Democracy plays a big role in graffiti practices and vice versa. Graffiti, as a social medium, provides people with a public voice that otherwise may not be heard in a society flooded with personal messages and opinions via blogs, Twitter, and other social media platforms which corporations are beginning to take over. Graffiti is a tool that can promote choice, equality, freedom, etc. People can learn from it. It can act as an educational tool. It can act as propaganda. It can act as art. It is as powerful as public statements and because of its’ function through visual images and words, it can be more powerful and influential than speech alone.
Perhaps the most powerful characteristic of graffiti is its’ ability to evoke emotion. It is an outlet for people to publicly “speak out” in regards to important social and political issues. In response to the bombings at the Boston Marathon on April 15 graffiti artists from all over the country have taken to the streets and produced art in support of Boston and the people whose lives were affected by the attack. The words “Boston Strong” are spelled out in bold lettering across the wall of a building on Tremont St in Boston (right). The letter “B” takes up the majority of a graffiti wall at the University of Massachusetts Amherst (below). These pieces of graffiti represent what democracy is all about. They bring people together in a time of disaster. They create a hegemonic feeling of national pride and patriotism.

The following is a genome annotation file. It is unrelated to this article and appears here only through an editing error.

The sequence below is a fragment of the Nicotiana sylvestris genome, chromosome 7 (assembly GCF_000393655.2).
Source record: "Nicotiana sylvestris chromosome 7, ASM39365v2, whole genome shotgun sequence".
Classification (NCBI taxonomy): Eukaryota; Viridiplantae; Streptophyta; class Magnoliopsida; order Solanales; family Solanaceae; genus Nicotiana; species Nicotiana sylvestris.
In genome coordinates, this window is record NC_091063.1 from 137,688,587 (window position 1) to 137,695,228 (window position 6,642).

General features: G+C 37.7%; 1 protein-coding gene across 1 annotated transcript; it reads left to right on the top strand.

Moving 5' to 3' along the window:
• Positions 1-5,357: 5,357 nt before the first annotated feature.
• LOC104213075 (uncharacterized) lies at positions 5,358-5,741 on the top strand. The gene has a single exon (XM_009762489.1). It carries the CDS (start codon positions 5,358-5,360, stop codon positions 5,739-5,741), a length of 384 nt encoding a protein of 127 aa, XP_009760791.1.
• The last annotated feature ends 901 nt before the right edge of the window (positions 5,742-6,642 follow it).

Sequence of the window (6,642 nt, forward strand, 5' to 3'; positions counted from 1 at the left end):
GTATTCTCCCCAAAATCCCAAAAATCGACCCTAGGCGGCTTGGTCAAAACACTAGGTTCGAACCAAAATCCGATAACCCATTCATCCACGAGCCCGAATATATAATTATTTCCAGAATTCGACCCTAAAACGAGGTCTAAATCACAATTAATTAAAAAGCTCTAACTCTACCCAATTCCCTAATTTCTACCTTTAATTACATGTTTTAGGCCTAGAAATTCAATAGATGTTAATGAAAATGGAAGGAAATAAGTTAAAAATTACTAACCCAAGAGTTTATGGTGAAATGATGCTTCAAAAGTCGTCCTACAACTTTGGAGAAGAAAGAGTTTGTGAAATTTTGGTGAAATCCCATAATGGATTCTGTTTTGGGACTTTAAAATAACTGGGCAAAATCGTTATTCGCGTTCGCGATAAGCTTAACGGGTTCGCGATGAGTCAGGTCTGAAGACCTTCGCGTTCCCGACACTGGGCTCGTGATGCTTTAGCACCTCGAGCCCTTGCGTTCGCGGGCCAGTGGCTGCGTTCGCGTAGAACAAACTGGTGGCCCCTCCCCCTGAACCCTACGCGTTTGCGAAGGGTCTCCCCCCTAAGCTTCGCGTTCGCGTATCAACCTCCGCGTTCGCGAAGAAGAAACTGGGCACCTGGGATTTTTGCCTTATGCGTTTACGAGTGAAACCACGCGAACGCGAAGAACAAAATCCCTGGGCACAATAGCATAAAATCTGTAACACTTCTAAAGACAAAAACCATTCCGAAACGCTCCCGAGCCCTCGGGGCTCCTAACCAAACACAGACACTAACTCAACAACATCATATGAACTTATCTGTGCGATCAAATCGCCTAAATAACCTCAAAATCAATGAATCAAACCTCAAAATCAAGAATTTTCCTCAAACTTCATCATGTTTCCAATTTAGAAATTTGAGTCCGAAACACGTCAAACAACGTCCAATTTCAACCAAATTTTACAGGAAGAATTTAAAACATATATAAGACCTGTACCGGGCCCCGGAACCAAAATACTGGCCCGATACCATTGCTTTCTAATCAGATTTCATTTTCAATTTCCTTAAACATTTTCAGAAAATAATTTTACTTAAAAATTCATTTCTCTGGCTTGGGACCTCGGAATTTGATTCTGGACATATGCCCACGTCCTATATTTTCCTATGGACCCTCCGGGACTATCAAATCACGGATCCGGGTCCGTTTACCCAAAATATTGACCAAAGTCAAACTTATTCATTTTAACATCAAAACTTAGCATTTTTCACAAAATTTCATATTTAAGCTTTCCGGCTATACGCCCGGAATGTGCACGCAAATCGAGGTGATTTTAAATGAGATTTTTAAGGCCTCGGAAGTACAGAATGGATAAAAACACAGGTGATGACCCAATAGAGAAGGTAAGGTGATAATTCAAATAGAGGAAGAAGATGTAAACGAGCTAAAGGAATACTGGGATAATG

Almost all media representations of graffiti are negative. A handful of powerful conglomerates own a large portion of media outlets in American society. The reason graffiti is portrayed negatively is because it can be used to challenge the status quo, which currently is heavily in favor of corporations in our capitalist society. Big business executives are getting richer and richer while the middle class shrinks and poverty levels skyrocket. Why would corporate leaders want change? London street artist Banksy created a simple piece of art on the side of a building that read, “If graffiti changed anything, it would be illegal.” Corporations are scared that graffiti has the power to start revolutions, American citizens don’t know that it has the power too.